For another comparison of recent events in the English justice system compared to our own, look at the death of Ian Tomlinson, who, a jury in London yesterday decided had been “unlawfully killed” by the actions of a Police Officer. Does anyone really think a Sheriff presiding over a Fatal Accident Inquiry in Scotland would have came to such a decision in a similar case had some Policeman did the same north of the border ? Fat Chance, and we all know it. The bereaved family would be fighting for justice for years, and they themselves would probably end up being victimised by the legal system for daring to take issue with it.

Look around the Scottish justice system and you will see a litany of miscarriages of justice, where for instance, the say so of dubious witnesses or even Police Officers themselves have contributed to guilty verdicts and long sentences of ‘the so-obviously guilty’, only to be found later the investigation was compromised, perhaps even evidence was falsified, and those dubious witnesses lied through their teeth. Result : Someone ends up being freed after 12 years in jail for a crime they didn’t commit and spends the rest of their life trying to clear their name while politicians sit back, promise much yet do little, and all the while the court, the judges, the legal system carrys on regardless.

How about the Lockerbie case and the long running controversy over the Lockerbie bomber Abdelbaset Al-Megrahi’s conviction & release. Despite all the calls for independent inquiries, calls for, & half hearted attempts at the release of documents to answer the many inconsistencies in the case, nothing has changed other than the fact Mr Megrahi was released back to Libya on compassionate grounds by Justice Secretary Kenny MacAskill, so conveniently avoiding any further progress in Mr Megrahi’s appeal at the Court of Appeal in Edinburgh, where the gritted teeth of the judges (one looked like he had bruxism) was much more obvious to most who saw the spectacle rather than any hope the court would turn its attention to matters at hand and quash a verdict which many around the world question. Last time I checked, this farce happened under an SNP administration.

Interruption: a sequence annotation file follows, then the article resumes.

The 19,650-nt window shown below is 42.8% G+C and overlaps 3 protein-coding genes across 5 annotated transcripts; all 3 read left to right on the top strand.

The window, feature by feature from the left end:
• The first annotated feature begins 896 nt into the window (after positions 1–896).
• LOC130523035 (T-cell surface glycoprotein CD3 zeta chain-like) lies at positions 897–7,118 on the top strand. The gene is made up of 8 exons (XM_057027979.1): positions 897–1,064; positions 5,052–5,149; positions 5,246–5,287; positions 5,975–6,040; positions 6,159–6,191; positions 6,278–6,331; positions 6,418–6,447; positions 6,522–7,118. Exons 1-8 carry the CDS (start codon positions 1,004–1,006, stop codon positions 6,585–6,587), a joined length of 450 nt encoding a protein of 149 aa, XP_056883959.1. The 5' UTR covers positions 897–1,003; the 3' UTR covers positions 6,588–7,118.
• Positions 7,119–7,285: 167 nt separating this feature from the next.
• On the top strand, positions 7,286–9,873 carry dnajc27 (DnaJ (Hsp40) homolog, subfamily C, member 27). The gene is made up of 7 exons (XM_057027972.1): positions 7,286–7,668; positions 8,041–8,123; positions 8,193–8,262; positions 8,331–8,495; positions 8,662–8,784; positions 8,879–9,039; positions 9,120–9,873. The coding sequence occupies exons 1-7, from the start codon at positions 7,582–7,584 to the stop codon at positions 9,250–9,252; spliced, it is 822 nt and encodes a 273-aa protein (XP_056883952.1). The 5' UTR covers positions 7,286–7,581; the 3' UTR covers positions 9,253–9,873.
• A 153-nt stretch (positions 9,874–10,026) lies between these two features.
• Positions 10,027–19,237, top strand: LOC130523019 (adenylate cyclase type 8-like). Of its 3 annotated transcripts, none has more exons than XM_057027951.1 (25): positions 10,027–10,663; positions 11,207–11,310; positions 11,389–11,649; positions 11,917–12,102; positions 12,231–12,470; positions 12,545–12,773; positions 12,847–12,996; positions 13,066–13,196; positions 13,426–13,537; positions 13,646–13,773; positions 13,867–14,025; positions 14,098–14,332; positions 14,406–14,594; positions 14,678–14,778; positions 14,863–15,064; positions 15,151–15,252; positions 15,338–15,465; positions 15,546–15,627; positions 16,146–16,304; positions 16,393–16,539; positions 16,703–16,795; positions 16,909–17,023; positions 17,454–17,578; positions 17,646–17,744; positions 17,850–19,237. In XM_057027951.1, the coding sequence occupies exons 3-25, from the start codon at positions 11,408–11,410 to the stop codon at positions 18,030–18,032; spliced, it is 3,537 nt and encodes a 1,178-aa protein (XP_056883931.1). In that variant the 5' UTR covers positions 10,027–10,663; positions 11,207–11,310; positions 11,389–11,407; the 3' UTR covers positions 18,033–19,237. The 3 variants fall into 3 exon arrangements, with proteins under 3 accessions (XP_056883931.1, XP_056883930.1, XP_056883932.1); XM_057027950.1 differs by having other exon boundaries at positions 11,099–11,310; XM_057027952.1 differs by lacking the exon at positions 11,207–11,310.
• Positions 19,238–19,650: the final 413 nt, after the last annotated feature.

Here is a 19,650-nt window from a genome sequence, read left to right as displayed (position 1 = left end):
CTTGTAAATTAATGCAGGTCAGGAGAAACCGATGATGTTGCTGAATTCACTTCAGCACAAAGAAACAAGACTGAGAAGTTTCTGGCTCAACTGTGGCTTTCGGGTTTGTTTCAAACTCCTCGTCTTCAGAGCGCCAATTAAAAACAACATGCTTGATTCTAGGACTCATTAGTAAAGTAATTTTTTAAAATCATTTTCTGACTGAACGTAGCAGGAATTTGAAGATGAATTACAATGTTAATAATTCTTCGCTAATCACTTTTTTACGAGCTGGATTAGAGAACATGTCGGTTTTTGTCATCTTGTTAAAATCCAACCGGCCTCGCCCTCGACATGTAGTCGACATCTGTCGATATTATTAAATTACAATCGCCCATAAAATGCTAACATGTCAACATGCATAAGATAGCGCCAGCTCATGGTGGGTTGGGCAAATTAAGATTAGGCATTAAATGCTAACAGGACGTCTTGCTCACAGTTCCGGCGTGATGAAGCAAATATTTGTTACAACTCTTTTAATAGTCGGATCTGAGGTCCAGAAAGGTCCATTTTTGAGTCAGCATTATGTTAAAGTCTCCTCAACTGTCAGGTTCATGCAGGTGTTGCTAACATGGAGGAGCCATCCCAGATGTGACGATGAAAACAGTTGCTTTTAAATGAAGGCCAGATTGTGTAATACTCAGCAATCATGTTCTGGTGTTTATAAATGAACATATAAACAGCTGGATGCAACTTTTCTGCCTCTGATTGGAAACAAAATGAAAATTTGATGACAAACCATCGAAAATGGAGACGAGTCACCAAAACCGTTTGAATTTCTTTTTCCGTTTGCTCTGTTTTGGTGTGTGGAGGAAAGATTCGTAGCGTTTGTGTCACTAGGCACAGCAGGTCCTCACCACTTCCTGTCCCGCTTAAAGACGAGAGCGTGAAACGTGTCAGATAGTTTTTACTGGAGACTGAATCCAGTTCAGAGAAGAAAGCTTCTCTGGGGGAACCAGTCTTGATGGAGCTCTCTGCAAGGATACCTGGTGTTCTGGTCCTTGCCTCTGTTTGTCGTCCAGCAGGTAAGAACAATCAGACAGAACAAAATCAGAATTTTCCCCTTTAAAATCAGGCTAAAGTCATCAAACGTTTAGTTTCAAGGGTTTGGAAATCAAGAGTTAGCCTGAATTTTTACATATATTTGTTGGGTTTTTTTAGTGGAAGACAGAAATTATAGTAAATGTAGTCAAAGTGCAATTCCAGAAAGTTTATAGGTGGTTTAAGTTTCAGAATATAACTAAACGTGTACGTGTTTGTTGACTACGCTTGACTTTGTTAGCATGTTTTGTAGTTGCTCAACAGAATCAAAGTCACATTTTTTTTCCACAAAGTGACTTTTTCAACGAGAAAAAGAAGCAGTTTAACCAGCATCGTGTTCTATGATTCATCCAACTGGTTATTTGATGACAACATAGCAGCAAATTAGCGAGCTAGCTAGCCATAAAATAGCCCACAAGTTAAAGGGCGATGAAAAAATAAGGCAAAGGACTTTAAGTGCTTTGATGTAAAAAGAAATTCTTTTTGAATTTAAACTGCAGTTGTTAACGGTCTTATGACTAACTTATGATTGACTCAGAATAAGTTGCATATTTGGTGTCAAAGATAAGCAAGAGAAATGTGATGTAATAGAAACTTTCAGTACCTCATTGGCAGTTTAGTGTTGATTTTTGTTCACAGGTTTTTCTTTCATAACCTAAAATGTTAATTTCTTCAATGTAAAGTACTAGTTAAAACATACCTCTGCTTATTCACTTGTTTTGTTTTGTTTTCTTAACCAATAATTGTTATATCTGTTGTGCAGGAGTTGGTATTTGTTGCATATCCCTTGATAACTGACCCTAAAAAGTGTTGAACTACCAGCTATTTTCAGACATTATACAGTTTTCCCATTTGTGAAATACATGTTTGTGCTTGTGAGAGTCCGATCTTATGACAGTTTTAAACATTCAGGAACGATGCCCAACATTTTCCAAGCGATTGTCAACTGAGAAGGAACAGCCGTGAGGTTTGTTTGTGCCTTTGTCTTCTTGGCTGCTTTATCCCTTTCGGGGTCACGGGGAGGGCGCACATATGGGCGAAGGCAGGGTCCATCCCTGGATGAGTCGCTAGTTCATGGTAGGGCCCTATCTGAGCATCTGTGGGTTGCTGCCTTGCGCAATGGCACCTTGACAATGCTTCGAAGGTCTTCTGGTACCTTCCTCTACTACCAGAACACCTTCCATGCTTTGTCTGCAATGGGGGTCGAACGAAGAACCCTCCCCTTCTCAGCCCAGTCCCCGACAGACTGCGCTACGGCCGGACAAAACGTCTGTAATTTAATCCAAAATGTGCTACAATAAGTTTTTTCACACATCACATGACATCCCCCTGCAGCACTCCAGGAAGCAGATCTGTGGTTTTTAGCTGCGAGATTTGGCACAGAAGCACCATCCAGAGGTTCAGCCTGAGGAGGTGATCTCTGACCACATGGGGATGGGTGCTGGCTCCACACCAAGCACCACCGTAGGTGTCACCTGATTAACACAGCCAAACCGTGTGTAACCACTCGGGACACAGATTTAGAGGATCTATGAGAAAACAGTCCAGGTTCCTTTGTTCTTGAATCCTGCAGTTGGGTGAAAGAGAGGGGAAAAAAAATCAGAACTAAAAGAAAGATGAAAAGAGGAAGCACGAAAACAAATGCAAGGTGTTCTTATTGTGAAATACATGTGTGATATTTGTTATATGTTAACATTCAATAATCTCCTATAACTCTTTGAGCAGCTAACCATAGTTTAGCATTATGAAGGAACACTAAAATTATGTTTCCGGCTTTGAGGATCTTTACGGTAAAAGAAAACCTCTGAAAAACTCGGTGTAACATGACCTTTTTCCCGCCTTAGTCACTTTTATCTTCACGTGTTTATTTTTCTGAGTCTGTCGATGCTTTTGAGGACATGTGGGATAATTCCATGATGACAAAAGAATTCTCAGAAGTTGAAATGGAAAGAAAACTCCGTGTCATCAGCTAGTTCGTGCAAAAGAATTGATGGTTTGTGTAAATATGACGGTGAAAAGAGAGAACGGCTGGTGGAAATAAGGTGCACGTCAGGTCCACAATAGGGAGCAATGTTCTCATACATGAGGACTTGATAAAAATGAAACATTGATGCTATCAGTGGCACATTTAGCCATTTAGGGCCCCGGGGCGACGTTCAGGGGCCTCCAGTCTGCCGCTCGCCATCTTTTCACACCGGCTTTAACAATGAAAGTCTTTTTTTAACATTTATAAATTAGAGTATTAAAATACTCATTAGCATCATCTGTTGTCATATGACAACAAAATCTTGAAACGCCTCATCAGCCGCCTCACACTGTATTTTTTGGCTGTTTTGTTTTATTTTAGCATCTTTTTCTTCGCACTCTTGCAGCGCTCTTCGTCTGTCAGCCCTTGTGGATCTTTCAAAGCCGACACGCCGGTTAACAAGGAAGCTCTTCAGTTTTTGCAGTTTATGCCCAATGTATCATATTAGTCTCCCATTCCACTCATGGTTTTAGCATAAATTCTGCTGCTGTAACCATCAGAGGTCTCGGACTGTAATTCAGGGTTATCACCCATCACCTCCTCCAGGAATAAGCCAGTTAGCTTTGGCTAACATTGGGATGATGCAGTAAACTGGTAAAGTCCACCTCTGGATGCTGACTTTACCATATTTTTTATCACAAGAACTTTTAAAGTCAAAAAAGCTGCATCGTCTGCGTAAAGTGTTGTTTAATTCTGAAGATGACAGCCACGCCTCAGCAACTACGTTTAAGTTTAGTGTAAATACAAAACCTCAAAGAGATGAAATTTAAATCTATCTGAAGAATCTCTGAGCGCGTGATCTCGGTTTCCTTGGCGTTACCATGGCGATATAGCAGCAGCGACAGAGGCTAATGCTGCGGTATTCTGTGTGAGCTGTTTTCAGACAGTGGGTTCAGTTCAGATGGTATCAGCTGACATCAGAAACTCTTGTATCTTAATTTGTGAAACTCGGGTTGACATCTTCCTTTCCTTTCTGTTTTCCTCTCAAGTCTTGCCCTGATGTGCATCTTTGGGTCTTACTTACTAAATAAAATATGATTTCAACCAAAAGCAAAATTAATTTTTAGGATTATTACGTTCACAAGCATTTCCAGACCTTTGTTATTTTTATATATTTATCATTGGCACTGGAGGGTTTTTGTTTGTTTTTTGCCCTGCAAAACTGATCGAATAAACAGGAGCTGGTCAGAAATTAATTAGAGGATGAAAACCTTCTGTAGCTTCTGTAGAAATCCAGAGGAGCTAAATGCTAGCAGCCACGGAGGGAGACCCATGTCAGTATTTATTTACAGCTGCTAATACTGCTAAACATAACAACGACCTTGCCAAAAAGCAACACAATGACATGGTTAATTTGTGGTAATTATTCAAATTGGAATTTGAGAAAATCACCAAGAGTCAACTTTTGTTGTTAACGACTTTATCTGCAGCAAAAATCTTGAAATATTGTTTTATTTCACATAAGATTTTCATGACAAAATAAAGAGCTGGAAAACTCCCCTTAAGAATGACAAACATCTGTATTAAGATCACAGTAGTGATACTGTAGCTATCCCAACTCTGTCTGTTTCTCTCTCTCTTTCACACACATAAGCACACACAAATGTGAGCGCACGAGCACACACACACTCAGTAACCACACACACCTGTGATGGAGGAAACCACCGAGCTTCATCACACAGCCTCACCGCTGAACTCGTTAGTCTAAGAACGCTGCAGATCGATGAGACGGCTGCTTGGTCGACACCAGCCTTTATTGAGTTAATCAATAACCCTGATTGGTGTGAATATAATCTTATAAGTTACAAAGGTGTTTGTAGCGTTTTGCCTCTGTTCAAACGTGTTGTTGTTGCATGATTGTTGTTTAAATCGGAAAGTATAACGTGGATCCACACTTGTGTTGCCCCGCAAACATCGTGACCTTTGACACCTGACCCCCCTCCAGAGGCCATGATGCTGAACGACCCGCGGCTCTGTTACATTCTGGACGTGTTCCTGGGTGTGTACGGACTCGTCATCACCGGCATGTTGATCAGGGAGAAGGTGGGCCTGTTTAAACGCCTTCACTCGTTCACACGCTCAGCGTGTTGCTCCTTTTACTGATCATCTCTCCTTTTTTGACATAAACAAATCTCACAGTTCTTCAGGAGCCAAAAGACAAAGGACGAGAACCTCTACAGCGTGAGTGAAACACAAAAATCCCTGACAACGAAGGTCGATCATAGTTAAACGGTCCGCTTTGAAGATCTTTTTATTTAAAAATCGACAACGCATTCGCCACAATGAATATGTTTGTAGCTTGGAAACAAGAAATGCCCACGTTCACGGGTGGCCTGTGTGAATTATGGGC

How about Legal Aid ? If you really need it, do you think you might really get it ? It appears if the Scottish Legal Aid Board don’t like the look of your face, or someone, perhaps a someone of very high standing or position in the legal system puts in a bad word for you, perhaps accompanied by a long poisoned pen letter saying why you shouldn’t get legal aid, you don’t get it. No legal aid for you, therefore no access to a lawyer and no access to justice.